This year, Sundt San Antonio women participated by hosting three “mind-on” activities: “Building Our Future” Lego table for children age 3-6 years old, a pulley system to teach how weight is distributed for children between 7 and 12 years old, and a video game, “Ant you Crazy about Safety,” to teach them about jobsite safety for ages 13 and up.
Sundt’s own Ryan Silbernagel built the pulley system, and Swapna Biju, one of Sundt’s virtual construction engineers, created the video game. Each participant within the video game would identify different jobsite hazards in order to become aware of the importance of jobsite safety.
Sundt’s Alexis Marshall, Traci Cadena, Swapna Biju, Terri Pasley, Meagan Garcia, and Amy Yount participate in the 13th Annual RockIt Into the Future STEM Festival.
Alexis Marshall and Amy Yount demonstrate the pulley system.
What started as a $100 bet turned into a $130,000 fundraiser for the Sundt Foundation. Shave It or Save It was born when Sundt CEO Mike Hoover (half) jokingly told recently-promoted Concrete Operations Manager Danny Gumm that he’d donate $100 an inch for Danny to shave his beard. Others countered, saying, “No, save it!” And soon it became a full-on competition and GoFundMe campaign. In less than two weeks, 265 people had raised nearly $65,000 to either shave or save Danny’s famous beard.
Between the event and Facebook Live stream on Monday, hundreds gathered to show their support and learn the fate of Danny’s beard. With an Airstream barbershop in tow, Mike revealed the final results: the “shave it” side donated almost $10,000 more than the “save it” side, and Danny said goodbye to the most coveted (and expensive) beard in Sundt history. However, the big surprise was when Mike announced the company would not only match the winning side, but both sides, bringing the total to an incredible $129,196 donated to the Sundt Foundation.
Hats off to the employee-owners, family, friends, subcontractors, sponsors, vendors and everybody else who gave to Shave It or Save It and made this effort a success.
Phoenix-based barbershop Nippers Clippers came in style with their fully custom Airstream trailer.
Danny Gumm raised a toast to the crowd as the final look was revealed.
Sundt CEO Mike Hoover and Danny Gumm hold the final check addressed to the Sundt Foundation.
Selected as one of the top 20 under 40 construction professionals by Engineering News Record (ENR) Southwest, Sundt Project Executive Garren Echols is certainly not new to the field. Garren started his career early, working for his father’s construction company 22 years ago. After serving as a combat engineer in the U.S. Army, he founded and operated two small construction companies and also traveled the globe for nearly a decade working for Parsons (technology-focused defense, security, and infrastructure firm). Not one for seeking the spotlight, Garren said he was surprised and honored to win the award, and he was glad to share some of his story.
With such a broad background in construction, what led you to your current role at Sundt?
I worked for Parsons basically traveling nonstop for ten years. My family was living overseas, and I wanted my daughter to be able to attend high school in the U.S. So, in many ways, I was ready to come home. When Sundt was beginning a high-rise project, some people reached out to me since I’d been building several towers with my previous company. So, I came back to Phoenix and joined Sundt doing similar work as a project executive, and it’s been an awesome fit.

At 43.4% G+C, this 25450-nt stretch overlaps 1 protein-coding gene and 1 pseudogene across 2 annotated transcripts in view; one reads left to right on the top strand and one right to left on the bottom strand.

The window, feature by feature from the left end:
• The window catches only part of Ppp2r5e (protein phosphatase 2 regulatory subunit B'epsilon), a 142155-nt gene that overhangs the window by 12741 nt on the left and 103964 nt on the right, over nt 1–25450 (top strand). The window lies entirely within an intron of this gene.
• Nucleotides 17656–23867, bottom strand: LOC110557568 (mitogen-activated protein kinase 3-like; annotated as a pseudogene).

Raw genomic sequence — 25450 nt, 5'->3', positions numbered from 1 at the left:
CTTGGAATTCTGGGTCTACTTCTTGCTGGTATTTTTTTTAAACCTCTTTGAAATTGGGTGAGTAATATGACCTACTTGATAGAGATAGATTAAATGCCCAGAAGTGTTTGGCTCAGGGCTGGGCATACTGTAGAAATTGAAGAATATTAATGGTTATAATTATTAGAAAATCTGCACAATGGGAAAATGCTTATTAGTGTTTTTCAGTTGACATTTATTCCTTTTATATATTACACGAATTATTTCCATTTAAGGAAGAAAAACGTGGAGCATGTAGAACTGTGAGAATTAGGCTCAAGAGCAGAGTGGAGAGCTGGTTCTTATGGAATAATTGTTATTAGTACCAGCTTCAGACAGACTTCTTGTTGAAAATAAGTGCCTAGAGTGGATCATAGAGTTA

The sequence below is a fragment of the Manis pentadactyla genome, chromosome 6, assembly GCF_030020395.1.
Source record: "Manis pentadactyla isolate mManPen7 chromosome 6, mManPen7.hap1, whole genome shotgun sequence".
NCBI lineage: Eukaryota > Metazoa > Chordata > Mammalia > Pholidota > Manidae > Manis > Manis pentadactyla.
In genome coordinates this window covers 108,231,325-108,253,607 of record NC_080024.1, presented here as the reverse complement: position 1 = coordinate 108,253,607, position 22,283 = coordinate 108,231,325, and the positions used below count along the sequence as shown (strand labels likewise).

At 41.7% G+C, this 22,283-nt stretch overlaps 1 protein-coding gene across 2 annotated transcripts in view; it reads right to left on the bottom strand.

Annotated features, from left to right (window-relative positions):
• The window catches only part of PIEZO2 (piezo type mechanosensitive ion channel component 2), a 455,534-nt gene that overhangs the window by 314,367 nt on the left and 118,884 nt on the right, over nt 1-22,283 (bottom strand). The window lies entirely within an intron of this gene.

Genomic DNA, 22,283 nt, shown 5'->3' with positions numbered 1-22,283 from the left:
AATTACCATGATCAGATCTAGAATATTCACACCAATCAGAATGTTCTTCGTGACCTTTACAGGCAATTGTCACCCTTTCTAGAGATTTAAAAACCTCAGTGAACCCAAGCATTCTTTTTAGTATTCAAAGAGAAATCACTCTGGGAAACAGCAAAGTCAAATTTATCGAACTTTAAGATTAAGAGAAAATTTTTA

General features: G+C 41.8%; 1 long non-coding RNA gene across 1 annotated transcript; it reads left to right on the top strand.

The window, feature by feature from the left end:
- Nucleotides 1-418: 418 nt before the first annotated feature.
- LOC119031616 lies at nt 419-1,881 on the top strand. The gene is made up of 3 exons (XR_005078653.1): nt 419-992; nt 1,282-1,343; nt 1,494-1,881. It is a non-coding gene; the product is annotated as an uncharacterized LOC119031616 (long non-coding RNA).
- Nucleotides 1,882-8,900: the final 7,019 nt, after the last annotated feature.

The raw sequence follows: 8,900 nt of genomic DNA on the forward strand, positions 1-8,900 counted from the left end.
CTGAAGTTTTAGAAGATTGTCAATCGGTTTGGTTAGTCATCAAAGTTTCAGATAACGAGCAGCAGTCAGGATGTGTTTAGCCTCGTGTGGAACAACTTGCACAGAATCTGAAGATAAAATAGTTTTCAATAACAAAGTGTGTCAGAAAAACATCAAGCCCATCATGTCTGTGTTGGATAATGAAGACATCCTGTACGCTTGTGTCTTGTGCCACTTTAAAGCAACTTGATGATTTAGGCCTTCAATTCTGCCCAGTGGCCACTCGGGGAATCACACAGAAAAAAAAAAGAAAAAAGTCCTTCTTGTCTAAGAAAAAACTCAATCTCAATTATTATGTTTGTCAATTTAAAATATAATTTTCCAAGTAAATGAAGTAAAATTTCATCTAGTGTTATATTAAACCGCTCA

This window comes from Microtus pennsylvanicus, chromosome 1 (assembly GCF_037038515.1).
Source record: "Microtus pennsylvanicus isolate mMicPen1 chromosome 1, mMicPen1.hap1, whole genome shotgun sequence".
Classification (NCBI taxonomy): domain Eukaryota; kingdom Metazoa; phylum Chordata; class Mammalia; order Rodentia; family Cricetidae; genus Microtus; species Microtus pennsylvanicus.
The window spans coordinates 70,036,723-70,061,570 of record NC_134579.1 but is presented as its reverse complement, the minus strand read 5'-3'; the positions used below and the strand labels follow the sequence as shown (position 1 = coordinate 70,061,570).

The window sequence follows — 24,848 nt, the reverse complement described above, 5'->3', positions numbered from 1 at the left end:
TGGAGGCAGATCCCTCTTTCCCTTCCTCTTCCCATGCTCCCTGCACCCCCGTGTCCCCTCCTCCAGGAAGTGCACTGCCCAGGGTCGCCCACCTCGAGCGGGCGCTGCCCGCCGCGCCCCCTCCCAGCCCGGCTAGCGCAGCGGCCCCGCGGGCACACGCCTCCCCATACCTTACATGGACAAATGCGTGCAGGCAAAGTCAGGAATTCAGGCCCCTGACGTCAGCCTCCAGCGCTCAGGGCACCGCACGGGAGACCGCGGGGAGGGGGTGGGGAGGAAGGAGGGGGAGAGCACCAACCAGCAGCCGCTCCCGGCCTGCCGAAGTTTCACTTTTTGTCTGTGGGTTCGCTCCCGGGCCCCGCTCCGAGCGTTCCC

Of all the projects you’ve worked on in your career, which one is the most memorable?
The Union Tempe project has been my most enjoyable project in 20 years, just because it felt like a family; it was never an adversarial relationship with owner, architect, engineer, and contractor. I made a lot of lifetime relationships and friendships. The most unique project I’ve worked on, though, was a giant desalination plant in Iraq; it was extremely difficult. I had consultants and engineers across nine different countries. Language and the time schedule were tough—I was working 20-hour days sometimes just to be on nine different time zones. On top of that, the client was demanding, and the area was challenging. So, those two projects were the most notable for me.
On a similar note, what kind of work gives you the most pride?
Overall, I’d say the building projects, just for the image they leave behind. But I’ve also taken pride in the environmental clean-up projects I’ve done because those have had the most impact on the local community. Those aren’t as sexy—they’re very behind-the-scenes work, but they’re definitely fun and challenging. Buildings are kind of the opposite; they’re this cool thing you can drive past for decades and say, “I built that.” They signify the effort you put in, and they have an impact on the community as well.
What’s it like serving on the Sundt Ethics Committee, and how does that impact our operations?
I’m a member of the committee charged with making ethics more of a focal point for everyone, making it more than just an annual mandatory online class but really something that’s recognized in our day-to-day operations. This year, we’re rolling out monthly videos with “ethics shares”—like safety shares. Similar to our focus on safety, we want to keep ethics at the forefront of everything we do. I’m excited to be a part of it. Ethics are a big thing for me, coming from the Army and with my upbringing, and having worked internationally I’ve witnessed firsthand how important it is to have those standards in place. It’s kind of a fun fit; I’m able to leverage that past experience to educate people on things they might not consider.
One of Sundt’s core values is Community and Industry Service: what does it look like to live out that value?
In the Southwest District, we live and breathe our work, so we’re already very involved in the industry. But what impresses me about Sundt is how much our leadership supports us in our community efforts. As a Tempe Diablo with 40 other guys, we raise over $1 million a year for teachers, students and other community programs here in Tempe, and Sundt’s been a huge supporter. Anytime I put something on, they’ve been right behind us. And I like that—I think the people here are what really makes a difference, and what makes this feel like more than just a job.
*This interview has been edited and condensed for clarity.